George’s two brothers, William and Samuel, were not druggists. William was a farmer who lived near Lightstreet, Columbia County, Pennsylvania. William and his wife Mary had two children: Emery (b. 1848, d. 1916) and Willetta, who died at age two. Emery farmed with his father, William. He and wife Ardelia Creveling had three children: Reber, William (b. 1866), and Bernetta (m. Byron Grimes). William (b. 1866), grandson of William (b. 1814), was a salesman for Moyer Brothers Drugstore, Bloomsburg, in 1915. So, he carried on the druggist tradition that his great uncle George M. had started.
Returning to George’s brother, Samuel, little is known about him. It is reported that Samuel had one child, George, who married Julia Best and they lived in Belvidere, Illinois where he was a carpenter.
George M. Hagenbuch’s druggist influence is strongest with his second cousin once removed, Charles Coleman Hagenbuch (b. 1835, d. 1889). Charles’ story was told in a previous article published in October of last year. According to the 1860 census, Charles was living with druggist George M. in Bloomsburg and acted as clerk to him. No doubt he learned the druggist trade at that time, since in 1880 Charles is listed as a druggist in Mahanoy City, Pennsylvania.
Furthermore, whereas George M.’s interest in the pharmacy business did not actually pass through his family line (except for his grand nephew William b. 1866), it did carry on through his cousin Charles’ family. Charles’ eldest son, James Hervey (b. 1862, d. 1930), was a doctor and is reported to have taken over father Charles’ pharmacy when Charles died in 1889. Dr. James Hervey Hagenbuch was married to Elizabeth Seligman and they had two sons: Charles (b. around 1888) who became a civil engineer and Joseph (b. around 1890) who, per the 1920 census, seems to have taken over the family pharmacy in Mahanoy City.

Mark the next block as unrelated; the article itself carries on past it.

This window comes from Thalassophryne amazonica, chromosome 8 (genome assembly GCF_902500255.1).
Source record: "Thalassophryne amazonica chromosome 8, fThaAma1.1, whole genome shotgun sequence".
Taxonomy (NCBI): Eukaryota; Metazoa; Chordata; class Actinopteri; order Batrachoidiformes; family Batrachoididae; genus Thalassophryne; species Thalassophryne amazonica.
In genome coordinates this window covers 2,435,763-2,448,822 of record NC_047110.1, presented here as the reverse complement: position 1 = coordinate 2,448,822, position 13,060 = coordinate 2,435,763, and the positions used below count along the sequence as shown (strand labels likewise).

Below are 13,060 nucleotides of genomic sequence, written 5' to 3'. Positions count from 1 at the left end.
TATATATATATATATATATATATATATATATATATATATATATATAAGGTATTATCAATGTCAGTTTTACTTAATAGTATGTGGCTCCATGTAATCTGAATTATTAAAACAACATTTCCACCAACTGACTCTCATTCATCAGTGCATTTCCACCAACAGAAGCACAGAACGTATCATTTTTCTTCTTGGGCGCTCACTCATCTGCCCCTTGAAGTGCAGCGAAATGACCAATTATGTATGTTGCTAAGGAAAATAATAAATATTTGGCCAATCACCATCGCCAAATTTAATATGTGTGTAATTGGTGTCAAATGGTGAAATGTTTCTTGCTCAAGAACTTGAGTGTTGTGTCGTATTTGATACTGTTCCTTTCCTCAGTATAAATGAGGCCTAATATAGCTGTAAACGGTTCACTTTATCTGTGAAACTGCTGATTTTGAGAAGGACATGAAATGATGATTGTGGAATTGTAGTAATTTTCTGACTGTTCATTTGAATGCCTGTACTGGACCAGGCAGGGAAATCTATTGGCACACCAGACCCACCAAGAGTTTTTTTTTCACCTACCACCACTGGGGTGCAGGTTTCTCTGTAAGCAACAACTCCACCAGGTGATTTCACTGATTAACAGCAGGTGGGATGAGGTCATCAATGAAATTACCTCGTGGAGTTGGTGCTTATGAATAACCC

The second son, Charles Horace (b. 1868, d. unknown, and went by “Horace”), was also a druggist and is reported to have practiced in the family’s Mahanoy City pharmacy. However, little is known about him—not even his burial place.
Charles’ youngest son, John Bertram “Bert” Hagenbuch (b. 1871, d. 1936), graduated from the University of Pennsylvania as a veterinarian and was registered as a pharmacist. Dr. Bert Hagenbuch died in Butler, Pennsylvania in 1936, and his death certificate lists his profession as “veterinary.” His formal residence is listed as 5050 Baltimore Ave, Philadelphia, PA.
No less than 45 people were researched and recorded in Beechroots because of the privy bottle find. And, it has been determined that George Miller Hagenbuch’s career influence on his grand nephew, William Hagenbuch, and on his second cousin once removed, Charles Coleman Hagenbuch, led to a family of at least six pharmacists. Two of these even attained their medical degrees.
Interestingly, it even inspired others outside of the Hagenbuch family go into the field. A Charles Coleman Hagenbuch Kirlin (b. 1875, d. 1937) has been found as a druggist in Montgomery County, PA. Charles Kirlin was born in Mahanoy City and, though not a direct relative, appears to have been named in honor of Charles Coleman Hagenbuch.
All of this stems from a medicine bottle dropped into an outhouse hole one hundred and forty years ago in the town of Tamaqua, Pennsylvania. What a huge contribution a piece of old glass has made to the history of our family!